The other day in class I witnessed something that I would like to share with you. Two white belt (beginner) students were practicing a technique, designed to help a student escape when someone is on top of them. The student on the bottom was struggling, and giving their best effort, but didn’t seem to be able to make the technique work. This was one of those challenging times for me as an instructor, where I did not know what to say. Of course, I first looked for any technical errors in the execution of the move, but the student appeared to be setting everything up correctly. For some reason, it just wasn’t working. I gave the student a few general tips and words of encouragement, but she was still stuck in that position.
Anyone who has trained in jiu-jitsu knows how hard it is to be stuck in the mounted position. Oftentimes, this is due to the fact that if one’s training partner is skilled enough to achieve the mounted position, they are usually skilled enough to hold it very effectively. Therefore, I had a pretty good idea of what the student was feeling, but I didn’t know what else to do other than to think, “I feel your pain,” and tell them to keep practicing. However, at this point the student on top told the student on the bottom to make a minor adjustment, and voila! The technique worked.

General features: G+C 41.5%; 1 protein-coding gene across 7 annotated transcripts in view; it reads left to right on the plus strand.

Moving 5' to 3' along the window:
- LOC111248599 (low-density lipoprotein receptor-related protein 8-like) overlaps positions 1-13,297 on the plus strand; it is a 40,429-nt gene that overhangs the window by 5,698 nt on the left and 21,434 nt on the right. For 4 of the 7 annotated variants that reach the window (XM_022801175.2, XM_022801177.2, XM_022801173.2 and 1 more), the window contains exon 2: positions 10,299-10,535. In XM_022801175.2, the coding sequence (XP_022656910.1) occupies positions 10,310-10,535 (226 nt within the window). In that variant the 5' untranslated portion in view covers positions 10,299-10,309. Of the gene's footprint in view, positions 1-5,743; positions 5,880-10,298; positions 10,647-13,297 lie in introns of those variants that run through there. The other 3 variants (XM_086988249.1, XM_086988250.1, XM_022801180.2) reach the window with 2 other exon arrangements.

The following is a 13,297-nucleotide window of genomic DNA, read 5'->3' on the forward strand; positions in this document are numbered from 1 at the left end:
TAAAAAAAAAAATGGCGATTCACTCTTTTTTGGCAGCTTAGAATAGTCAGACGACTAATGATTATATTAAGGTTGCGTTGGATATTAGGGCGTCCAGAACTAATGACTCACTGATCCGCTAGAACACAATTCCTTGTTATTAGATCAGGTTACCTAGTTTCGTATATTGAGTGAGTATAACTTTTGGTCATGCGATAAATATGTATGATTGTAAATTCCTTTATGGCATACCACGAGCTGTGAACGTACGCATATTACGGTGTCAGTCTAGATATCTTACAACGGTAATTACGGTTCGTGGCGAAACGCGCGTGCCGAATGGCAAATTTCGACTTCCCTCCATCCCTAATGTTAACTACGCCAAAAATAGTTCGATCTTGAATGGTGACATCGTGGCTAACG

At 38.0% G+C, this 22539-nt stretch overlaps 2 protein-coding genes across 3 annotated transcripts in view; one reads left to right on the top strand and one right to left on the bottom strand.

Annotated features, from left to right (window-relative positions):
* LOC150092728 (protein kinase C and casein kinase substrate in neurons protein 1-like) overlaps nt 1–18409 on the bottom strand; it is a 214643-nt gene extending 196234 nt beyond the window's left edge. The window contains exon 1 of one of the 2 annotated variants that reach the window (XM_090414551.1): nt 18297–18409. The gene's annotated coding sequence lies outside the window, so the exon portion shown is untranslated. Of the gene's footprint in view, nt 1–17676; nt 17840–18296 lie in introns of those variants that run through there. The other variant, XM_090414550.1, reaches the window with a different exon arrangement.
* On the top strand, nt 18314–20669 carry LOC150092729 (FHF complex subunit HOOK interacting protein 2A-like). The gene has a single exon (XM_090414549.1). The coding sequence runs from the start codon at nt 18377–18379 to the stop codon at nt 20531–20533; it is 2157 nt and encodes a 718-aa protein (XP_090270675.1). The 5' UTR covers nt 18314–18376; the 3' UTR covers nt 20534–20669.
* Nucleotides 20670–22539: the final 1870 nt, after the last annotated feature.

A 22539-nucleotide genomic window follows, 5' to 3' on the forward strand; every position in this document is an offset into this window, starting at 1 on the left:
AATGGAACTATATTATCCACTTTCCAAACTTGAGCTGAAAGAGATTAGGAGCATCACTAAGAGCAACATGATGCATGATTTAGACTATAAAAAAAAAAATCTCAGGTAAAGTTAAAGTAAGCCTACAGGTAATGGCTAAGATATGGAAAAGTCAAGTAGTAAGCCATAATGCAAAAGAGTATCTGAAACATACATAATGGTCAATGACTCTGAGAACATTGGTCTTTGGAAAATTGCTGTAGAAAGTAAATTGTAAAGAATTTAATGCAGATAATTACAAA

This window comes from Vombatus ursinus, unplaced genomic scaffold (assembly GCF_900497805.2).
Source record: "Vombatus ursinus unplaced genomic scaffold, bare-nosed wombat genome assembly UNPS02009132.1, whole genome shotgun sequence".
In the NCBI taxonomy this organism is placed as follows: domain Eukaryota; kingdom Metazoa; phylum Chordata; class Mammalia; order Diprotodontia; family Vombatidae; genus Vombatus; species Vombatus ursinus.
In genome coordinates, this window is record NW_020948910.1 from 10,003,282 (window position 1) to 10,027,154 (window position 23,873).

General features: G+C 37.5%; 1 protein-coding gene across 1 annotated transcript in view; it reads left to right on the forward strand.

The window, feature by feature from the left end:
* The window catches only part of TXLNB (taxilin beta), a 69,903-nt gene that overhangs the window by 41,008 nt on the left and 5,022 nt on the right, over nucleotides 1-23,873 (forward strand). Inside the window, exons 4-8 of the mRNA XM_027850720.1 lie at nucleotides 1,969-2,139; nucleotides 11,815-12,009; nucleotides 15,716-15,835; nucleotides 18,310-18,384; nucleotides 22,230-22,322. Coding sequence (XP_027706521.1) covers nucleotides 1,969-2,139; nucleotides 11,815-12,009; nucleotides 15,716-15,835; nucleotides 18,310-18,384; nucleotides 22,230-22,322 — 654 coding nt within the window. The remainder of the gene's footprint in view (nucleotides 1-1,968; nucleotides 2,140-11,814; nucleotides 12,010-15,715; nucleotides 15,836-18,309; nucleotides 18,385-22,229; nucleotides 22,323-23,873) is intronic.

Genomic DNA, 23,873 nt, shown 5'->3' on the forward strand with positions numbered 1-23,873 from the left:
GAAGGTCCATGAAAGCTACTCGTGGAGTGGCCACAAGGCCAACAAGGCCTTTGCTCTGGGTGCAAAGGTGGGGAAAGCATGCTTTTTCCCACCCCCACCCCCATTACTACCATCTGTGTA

There are a few points I’d like to make regarding this exchange.
1.) I was very impressed with the knowledge of the student (a white belt) to be able to tell the student on the bottom what they needed to do to make the technique work.
2.) I was equally impressed with his ability to explain it in a non-condescending manner. Both students felt better about themselves after the class, not worse.
3.) Sometimes when determining why a move isn’t working or what needs to be done differently, it helps to be the “uke,” or the partner that is actually having the move done to them.
This occurrence reminds me of why the martial arts are such a wonderful individual, as well as team activity. Few other experiences can help us to learn the value and ability of teamwork. In this class, both students were winners! I feel that these white belts already understand the true spirit of the martial arts as we study them.